If transvestites are prone to be secretive, transsexuals can seem more disconnected. Especially before the true nature of their transsexualism becomes apparent. Sometimes it may seem that a transsexual partner is closed off, holding back. The biggest obstacle to being honest in such circumstances, is most likely fear.
Throughout their life most transsexual people have been subject to fear. The fear of others finding out, the fear of humiliation and of being ostracized, a fear that people won’t understand. Some adopt a ‘hit first ask questions later’ type of defence. This in turn can lead to intimacy problems later on, when despite being in a relationship they still hold their true selves back, for a multitude of reasons.
Once transsexualism becomes apparent it can be more of a shock for a partner to find a whole other person that you did not know existed. There are no easy answers and indeed the transsexual person themselves has to work out many different things.
If a transsexual woman starts treatment and hormone therapy, her outlook can change in all areas of life. This can be a difficult time for her partner and family.
As a partner you may feel detached hurt and angry that your partner could do such a thing to you. It is important to remember they are not doing this to hurt you, but because they can no longer live what has essentially been a lie. That doesn’t mean that they don’t love you or your relationship has been based on lies. It is impossible to have a good relationship based on nothing and so there must have been feelings at the start and most likely a misplaced belief that the feelings that your partner was subjected to could be hidden or kept at bay.
Questions will inevitably arise about what your partner's transsexualism means to you as an individual. Do you feel you can still live together and have a relationship and if so, what will that relationship actually be.
Although your partner is changing, you are not expected to, nor will you be able to change your sexuality, you whole sense of being just to make them happy and fall in with their plans. You have to accept you are not responsible for them, and in doing that, if you feel you can stay and built something new or if you have to go and be separate, you should feel no guilt in making the decision that is right for you.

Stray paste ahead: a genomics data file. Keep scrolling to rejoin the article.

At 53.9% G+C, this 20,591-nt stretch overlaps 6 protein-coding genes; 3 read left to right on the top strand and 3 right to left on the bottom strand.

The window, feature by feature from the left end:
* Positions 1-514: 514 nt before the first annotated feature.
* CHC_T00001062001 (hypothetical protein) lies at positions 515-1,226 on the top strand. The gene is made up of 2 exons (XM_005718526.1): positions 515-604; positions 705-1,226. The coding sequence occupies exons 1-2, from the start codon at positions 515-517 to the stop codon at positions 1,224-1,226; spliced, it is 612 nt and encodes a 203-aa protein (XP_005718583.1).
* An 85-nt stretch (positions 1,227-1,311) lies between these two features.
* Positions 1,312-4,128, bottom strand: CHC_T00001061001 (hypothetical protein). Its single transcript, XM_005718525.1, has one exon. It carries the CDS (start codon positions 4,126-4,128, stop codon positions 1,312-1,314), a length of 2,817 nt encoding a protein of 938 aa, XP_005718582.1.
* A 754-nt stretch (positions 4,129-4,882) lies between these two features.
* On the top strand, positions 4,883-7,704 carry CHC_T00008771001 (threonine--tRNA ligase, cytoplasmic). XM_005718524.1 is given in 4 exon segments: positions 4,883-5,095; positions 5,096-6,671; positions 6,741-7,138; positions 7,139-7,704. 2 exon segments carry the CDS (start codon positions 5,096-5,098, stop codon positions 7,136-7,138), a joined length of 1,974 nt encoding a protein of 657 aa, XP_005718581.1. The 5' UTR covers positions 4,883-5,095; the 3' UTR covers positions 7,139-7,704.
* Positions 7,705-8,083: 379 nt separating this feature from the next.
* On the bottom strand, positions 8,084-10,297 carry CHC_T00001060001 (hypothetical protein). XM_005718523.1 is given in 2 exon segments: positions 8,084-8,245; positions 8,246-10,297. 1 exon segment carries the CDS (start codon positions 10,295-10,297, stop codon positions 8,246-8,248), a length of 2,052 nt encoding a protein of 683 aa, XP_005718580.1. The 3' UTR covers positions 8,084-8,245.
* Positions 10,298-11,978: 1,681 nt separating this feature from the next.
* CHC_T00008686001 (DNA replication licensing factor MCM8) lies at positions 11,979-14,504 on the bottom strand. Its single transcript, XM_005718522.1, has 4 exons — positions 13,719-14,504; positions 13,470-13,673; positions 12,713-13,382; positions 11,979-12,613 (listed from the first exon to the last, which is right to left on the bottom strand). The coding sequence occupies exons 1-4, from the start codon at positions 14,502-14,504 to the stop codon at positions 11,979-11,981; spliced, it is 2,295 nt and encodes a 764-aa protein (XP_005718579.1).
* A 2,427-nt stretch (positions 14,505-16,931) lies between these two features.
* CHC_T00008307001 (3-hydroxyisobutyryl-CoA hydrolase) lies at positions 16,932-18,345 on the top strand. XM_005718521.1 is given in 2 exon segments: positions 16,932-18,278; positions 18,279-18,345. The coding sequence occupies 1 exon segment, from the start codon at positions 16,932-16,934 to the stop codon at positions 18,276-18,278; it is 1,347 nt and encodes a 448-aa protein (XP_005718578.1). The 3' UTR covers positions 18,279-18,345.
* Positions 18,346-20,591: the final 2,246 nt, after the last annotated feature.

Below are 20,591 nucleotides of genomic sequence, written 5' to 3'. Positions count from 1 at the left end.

That’s easy to say, but harder to do. Some women feel confused and angry, that’s natural, you may still love your partner but not want to be with a woman. You may accept others' transsexualism yet find it impossible to see your partner as anything other than a man. This is classed as dangerous ground, I guess, and not often said or discussed, no one wants to admit to feelings which could almost be seen as discriminatory, but even the most accepting and understanding partners can be plagued by these sort of thoughts. In order to understand you feelings fully, you need to work out how you see your partner. If all you can see is the male, then the relationship cannot continue.
When you have been with someone for a while, you may have a certain lifestyle, set routines, children and many other constraints. It is important that you ignore all these factors and concentrate on the basic facts initially. I would suggest the basic things you need to ask yourself are,
Can I be with a woman?
Can I support my partner through transition, with all that entails?
If the answer to either question is NO, then you need to address how best you can go about doing what is right for both of you, leaving all other things aside.
People often put up and shut up, or say we can 'if, a b or c'. The problem is such situations are rarely resolved and it may be better and fairer to end things decently and civilly for both you sakes.
If you feel you may be able to carry on and want to explore that option further there are some wonderful places and organisations who are geared up to help you work through things - The Gender Trust, Transliving and many Counselling services including Tina Livingstone and others who you will be able to access from the links page. Those mentioned are specialists in working with transgendered people and their partners, there is nothing you can say or do that would shock or surprise.
The important thing to remember is no matter how hurt and alone you feel, there are many people who have been through the same type of problem and lived to tell the tale. Some have remained with their partners and some have parted but irrespective they have made it through and are busy living again.
There is always someone here who will listen and if necessary, point you in appropriate directions to ensure your needs are met. Never feel you are alone.
© Transpartners 2008
Gifted to Transliving